The tumbling rotational state of 1I/‘Oumuamua

Wesley Fraser, Petr Pravec, Alan Fitzsimmons, Pedro Lacerda, Michele Bannister, Colin Snodgrass, Igor Smoli'c

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The discovery1 of 1I/2017 U1 (1I/‘Oumuamua) has provided the first glimpse of a planetesimal born in another planetary system. This interloper exhibits a variable colour within a range that is broadly consistent with local small bodies, such as the P- and D-type asteroids, Jupiter Trojans and dynamically excited Kuiper belt objects2,3,4,5,6,7. 1I/‘Oumuamua appears unusually elongated in shape, with an axial ratio exceeding 5:1 (refs 1,4,5,8). Rotation period estimates are inconsistent and varied, with reported values between 6.9 and 8.3 h (refs 4,5,6,9). Here, we analyse all the available optical photometry data reported to date. No single rotation period can explain the exhibited brightness variations. Rather, 1I/‘Oumuamua appears to be in an excited rotational state undergoing non-principal axis rotation, or tumbling. A satisfactory solution has apparent lightcurve frequencies of 0.135 and 0.126 h−1 and implies a longest-to-shortest axis ratio of ≳5:1, although the available data are insufficient to uniquely constrain the true frequencies and shape. Assuming a body that responds to non-principal axis rotation in a similar manner to Solar System asteroids and comets, the timescale to damp 1I/‘Oumuamua’s tumbling is at least one billion years. 1I/‘Oumuamua was probably set tumbling within its parent planetary system and will remain tumbling well after it has left ours.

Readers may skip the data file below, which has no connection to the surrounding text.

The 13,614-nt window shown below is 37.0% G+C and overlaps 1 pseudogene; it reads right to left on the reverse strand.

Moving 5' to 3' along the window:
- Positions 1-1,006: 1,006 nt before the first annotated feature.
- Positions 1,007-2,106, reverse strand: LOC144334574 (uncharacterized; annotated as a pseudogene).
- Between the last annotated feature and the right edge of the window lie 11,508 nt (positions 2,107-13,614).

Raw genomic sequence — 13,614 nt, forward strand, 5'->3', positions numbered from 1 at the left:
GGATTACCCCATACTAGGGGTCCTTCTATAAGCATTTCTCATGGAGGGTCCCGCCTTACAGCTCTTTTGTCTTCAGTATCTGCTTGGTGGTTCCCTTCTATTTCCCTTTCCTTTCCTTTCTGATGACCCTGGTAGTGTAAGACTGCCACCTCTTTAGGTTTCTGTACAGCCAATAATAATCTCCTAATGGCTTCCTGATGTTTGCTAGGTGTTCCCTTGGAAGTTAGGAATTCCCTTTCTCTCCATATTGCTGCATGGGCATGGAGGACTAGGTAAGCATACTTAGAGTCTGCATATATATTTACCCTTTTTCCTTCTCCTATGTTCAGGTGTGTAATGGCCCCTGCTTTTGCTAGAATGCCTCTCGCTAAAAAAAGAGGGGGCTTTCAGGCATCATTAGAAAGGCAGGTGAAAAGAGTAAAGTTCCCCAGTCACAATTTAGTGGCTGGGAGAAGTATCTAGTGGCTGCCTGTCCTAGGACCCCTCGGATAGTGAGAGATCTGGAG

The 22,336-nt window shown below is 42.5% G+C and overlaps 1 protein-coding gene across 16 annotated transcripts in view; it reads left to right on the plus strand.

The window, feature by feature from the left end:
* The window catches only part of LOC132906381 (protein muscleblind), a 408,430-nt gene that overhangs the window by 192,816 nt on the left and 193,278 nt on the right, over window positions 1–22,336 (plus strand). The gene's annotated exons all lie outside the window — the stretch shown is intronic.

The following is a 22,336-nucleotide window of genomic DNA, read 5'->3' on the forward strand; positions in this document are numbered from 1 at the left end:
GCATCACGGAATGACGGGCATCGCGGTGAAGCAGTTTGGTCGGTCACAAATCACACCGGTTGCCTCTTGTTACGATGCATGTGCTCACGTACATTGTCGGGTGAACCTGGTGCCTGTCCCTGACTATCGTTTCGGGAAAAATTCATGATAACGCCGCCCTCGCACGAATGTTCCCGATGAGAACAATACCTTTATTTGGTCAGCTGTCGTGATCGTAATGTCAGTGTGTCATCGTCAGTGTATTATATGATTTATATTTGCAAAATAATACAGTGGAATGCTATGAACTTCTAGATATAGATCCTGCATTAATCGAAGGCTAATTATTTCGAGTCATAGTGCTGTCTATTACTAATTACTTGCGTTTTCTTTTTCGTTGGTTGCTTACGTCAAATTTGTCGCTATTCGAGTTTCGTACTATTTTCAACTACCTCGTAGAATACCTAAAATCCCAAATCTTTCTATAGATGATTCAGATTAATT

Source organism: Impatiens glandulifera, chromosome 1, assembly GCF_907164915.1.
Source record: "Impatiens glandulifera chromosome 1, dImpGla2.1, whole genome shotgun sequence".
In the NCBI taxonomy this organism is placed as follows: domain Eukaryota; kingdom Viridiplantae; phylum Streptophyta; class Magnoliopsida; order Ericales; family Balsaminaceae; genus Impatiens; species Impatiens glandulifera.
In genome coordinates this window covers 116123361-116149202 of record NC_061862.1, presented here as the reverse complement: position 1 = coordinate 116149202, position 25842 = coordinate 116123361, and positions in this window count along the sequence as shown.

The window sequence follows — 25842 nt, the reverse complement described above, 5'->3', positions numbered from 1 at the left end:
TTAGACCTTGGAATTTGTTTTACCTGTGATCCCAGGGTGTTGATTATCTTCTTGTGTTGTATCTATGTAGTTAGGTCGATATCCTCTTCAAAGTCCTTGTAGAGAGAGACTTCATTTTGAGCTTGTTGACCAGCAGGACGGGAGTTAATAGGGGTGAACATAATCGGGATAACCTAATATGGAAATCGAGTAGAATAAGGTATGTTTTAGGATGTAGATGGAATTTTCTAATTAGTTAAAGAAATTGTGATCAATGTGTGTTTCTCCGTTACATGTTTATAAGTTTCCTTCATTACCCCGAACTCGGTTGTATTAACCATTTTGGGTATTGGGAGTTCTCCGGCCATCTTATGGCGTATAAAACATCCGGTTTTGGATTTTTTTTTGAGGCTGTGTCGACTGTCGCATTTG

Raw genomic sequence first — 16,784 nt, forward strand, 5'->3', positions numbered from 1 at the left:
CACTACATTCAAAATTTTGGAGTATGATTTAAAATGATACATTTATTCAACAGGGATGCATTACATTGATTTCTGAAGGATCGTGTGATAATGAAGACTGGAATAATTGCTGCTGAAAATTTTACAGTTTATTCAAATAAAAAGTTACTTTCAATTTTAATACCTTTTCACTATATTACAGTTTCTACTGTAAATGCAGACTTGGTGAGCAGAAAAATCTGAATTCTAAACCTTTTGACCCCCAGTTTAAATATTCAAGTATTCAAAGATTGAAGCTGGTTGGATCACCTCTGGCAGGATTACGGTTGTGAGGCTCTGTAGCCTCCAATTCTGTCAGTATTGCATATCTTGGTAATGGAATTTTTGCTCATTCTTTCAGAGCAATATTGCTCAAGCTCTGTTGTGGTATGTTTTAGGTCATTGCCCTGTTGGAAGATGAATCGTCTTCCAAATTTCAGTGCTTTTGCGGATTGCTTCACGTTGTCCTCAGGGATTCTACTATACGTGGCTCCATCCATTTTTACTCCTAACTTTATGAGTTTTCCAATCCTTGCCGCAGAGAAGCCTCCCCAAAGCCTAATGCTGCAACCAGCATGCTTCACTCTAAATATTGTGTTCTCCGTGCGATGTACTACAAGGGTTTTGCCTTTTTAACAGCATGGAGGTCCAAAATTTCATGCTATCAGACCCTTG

Original languageEnglish
Number of pages4
JournalNature Astronomy
Early online date09 Feb 2018
Publication statusEarly online date - 09 Feb 2018

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